Over the course of two days in August, long-time Hudson’s Bay Co. director David Leith met with the retailer’s largest shareholders to hear their plans for turning around the struggling 350-year-old company. A few of them were radical.
Some HBC institutional shareholders proposed liquidating the 300-store chain, shutting down the stores and selling its real estate. Several fund managers suggested exiting the retail business and transforming HBC’s landmark stores into office towers and condos. Others wanted a special cash dividend financed from the company’s asset sales.
Mr. Leith, head of the HBC special committee that is dealing with a $1.1-billion buyout offer from HBC executive chairman Richard Baker, heard everyone out. And ultimately, faced with management’s projections that the business was going to be a huge cash drain in the coming years, he concluded that the offer from Mr. Baker’s group is as good as it gets.
“Unfortunately, we would have loved someone to have a magic bullet, but there isn’t a magic bullet here," Mr. Leith said in an interview Wednesday. “We’ve seen the challenges that are affecting, particularly, department store retail and the destruction that’s going on, so our considered view is that on balance, this is the right transaction.”
Mr. Leith’s remarks Wednesday were his first public comments on the transaction. He made them, he said, to add the special committee’s voice to the dialogue around the HBC deal, as one large shareholder disputes that this is indeed the right transaction.
Toronto private equity fund Catalyst Capital Group Inc. bought a large block of HBC shares after the Baker group announced its bid in June, and continued building its position. It then floated an $11-per-share takeover proposal, above the $10.30 the special committee ultimately accepted from the Baker group. On Monday, the HBC special committee rejected the Catalyst overture.
The reason, Mr. Leith said, is that this is not an auction: Mr. Baker’s group said from the beginning it will not sell its shares, which represent 57 per cent of the company. That “was the gating issue that couldn’t be satisfied. And Catalyst knew that was a gating issue when they bought the stock, they came in after the announcement.
“It’s gotten a bit lost that HBC was not put up for sale," he said. “This wasn’t a circumstance where the company was selling a division and some insiders wanted to buy it and then some others came along at a higher price and the insiders were protected. That isn’t this at all.”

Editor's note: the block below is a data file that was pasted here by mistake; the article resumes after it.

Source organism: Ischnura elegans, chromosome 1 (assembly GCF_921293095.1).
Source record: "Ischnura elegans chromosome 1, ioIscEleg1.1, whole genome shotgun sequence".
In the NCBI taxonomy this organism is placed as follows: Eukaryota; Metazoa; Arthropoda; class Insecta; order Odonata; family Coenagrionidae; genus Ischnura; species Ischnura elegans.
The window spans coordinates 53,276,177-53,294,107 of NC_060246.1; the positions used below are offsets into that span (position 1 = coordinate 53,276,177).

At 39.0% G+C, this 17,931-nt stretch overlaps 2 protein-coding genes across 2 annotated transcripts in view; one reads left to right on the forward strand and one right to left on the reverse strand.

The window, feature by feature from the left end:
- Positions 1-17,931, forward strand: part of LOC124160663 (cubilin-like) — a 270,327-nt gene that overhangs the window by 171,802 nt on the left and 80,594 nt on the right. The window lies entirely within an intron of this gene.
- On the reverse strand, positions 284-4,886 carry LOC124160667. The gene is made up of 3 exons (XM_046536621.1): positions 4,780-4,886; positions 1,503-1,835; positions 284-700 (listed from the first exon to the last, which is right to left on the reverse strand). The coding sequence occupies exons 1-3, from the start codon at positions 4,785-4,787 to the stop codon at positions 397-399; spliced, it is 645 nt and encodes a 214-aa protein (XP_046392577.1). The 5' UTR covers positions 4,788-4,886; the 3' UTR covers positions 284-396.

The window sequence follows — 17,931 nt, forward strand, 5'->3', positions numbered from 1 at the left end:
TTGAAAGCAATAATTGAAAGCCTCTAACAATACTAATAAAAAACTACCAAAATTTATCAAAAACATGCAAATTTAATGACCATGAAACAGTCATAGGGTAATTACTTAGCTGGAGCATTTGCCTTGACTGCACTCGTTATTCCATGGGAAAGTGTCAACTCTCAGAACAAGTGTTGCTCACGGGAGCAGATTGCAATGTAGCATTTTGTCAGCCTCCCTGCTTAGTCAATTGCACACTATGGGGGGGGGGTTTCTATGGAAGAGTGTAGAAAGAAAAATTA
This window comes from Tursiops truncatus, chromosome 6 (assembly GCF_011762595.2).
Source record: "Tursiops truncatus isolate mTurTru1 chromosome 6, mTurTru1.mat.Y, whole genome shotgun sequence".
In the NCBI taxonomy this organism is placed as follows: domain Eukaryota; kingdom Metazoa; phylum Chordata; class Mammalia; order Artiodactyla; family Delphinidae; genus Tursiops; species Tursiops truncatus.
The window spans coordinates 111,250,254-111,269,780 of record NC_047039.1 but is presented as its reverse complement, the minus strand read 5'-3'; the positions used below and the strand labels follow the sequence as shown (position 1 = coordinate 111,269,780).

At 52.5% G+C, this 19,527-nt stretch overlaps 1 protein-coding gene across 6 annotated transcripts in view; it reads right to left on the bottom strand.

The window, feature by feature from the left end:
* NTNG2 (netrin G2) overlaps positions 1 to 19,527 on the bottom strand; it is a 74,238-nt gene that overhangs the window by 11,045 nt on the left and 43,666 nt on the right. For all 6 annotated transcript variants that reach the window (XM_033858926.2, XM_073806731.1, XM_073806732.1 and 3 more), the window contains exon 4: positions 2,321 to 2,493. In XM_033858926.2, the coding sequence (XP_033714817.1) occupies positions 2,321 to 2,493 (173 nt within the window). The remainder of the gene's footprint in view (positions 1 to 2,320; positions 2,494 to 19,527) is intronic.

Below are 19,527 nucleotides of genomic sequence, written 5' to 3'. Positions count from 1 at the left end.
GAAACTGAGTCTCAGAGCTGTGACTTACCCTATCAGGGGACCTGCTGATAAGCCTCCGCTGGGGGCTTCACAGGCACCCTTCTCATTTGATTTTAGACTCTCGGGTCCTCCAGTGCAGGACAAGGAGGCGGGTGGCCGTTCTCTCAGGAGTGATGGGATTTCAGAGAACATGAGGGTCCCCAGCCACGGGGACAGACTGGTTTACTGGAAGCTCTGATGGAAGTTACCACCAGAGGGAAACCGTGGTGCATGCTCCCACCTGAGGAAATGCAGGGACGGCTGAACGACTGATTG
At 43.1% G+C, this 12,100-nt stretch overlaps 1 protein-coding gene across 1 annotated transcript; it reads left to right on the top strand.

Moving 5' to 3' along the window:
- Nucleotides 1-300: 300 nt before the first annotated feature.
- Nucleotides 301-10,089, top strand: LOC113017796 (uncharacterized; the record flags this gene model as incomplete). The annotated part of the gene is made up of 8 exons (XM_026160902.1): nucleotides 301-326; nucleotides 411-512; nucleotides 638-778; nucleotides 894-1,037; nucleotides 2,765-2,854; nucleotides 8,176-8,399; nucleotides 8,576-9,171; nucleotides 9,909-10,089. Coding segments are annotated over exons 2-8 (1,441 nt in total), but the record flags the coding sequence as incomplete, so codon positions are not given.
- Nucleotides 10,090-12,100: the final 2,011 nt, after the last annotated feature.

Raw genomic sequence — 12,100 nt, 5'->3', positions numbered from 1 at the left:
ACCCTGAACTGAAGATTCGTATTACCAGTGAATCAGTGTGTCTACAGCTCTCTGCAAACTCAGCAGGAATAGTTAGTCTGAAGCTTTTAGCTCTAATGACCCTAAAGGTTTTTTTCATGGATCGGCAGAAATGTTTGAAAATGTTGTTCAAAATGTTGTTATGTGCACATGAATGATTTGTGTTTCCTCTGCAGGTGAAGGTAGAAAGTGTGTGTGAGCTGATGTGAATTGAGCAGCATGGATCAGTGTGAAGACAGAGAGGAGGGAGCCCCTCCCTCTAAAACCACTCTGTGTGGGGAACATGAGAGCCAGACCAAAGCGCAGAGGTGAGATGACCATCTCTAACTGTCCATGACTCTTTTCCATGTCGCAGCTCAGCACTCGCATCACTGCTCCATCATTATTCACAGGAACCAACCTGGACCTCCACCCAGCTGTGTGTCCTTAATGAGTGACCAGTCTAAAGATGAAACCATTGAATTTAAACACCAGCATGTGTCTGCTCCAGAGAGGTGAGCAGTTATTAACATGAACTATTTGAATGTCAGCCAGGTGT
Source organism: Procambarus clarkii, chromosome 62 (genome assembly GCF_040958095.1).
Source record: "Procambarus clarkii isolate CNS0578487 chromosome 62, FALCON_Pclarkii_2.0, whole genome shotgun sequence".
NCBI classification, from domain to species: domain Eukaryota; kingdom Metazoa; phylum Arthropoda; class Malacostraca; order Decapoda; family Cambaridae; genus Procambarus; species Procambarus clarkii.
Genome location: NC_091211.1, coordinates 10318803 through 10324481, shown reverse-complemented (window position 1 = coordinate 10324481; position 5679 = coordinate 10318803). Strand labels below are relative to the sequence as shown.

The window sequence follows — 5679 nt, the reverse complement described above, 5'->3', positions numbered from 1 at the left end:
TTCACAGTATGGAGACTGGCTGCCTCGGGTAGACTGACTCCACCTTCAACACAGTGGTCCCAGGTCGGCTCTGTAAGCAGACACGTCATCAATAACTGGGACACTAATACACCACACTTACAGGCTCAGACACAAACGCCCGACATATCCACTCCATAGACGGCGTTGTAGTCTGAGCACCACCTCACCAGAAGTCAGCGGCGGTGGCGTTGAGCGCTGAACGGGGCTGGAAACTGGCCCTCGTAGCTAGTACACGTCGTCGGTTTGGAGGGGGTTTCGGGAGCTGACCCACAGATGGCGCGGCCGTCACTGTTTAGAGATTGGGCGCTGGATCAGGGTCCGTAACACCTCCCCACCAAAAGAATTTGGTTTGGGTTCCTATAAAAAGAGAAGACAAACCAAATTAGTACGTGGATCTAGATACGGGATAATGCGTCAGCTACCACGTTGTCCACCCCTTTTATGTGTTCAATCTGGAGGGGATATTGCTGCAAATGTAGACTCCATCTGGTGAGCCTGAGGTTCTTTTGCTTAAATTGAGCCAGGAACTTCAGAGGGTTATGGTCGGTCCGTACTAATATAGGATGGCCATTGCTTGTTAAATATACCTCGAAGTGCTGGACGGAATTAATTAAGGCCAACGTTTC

For some, a large part of the buy thesis for HBC stock was the underlying value of its real estate, and for a while, the company was able to excite investors with sales of its store properties for hundreds of millions of dollars. Through 2017, investor presentations using 2014 data showed an appraisal of the New York flagship store of its Saks chain that valued the property at US$3.7-billion.
Now, however, as part of a comprehensive assessment of its properties by CBRE and Cushman & Wakefield, the company says the new valuation ranges from US$1.6-billion to as low as US$250-million.
But Mr. Leith said the Saks building in midtown Manhattan is emblematic of the challenges of transforming legacy department store properties, often vast and windowless, into condos or offices, as some HBC investors suggested.
And if its best use is retail, the woes of that retail industry will drive the valuation. "The Saks building is ultimately a building that works for a large-scale luxury retailer, and it’s to be priced towards what a large scale luxury retailer can afford to pay. And that’s quite a bit different than what would have been the case five years ago.”
Analyst Patricia Baker (no relation to Richard Baker) at Bank of Nova Scotia said in an interview Wednesday the Baker group’s privatization offer is the best path forward for HBC minority shareholders.
“Markets have proven that Hudson’s Bay stock price reflects the company’s operating performance, which is currently problematic. The potential for real estate development was never reflected in public markets, and given the scale of the challenges facing the company, HBC is far better off being private.”
HBC share price will drop to between $6 and $8 if the privatization is turned down by investors, Ms. Baker predicted. She said HBC chief executive Helena Foulkes has a credible turnaround plan for the stores, but it will take several years to roll out, and public market investors are in no mood to be patient with department store stocks.
Mr. Leith said that if shareholders turn the Baker group deal down, "we’re just going to have to continue to say to people, ‘This is what we see. This is what we’re doing and we’re trying to create value – but it may be quite a long road.’ Which is ultimately why we came to the conclusion that, with everything facing the company, this is an offer we recommend people take.”
With reports from Rachelle Younglai and Jeffrey Jones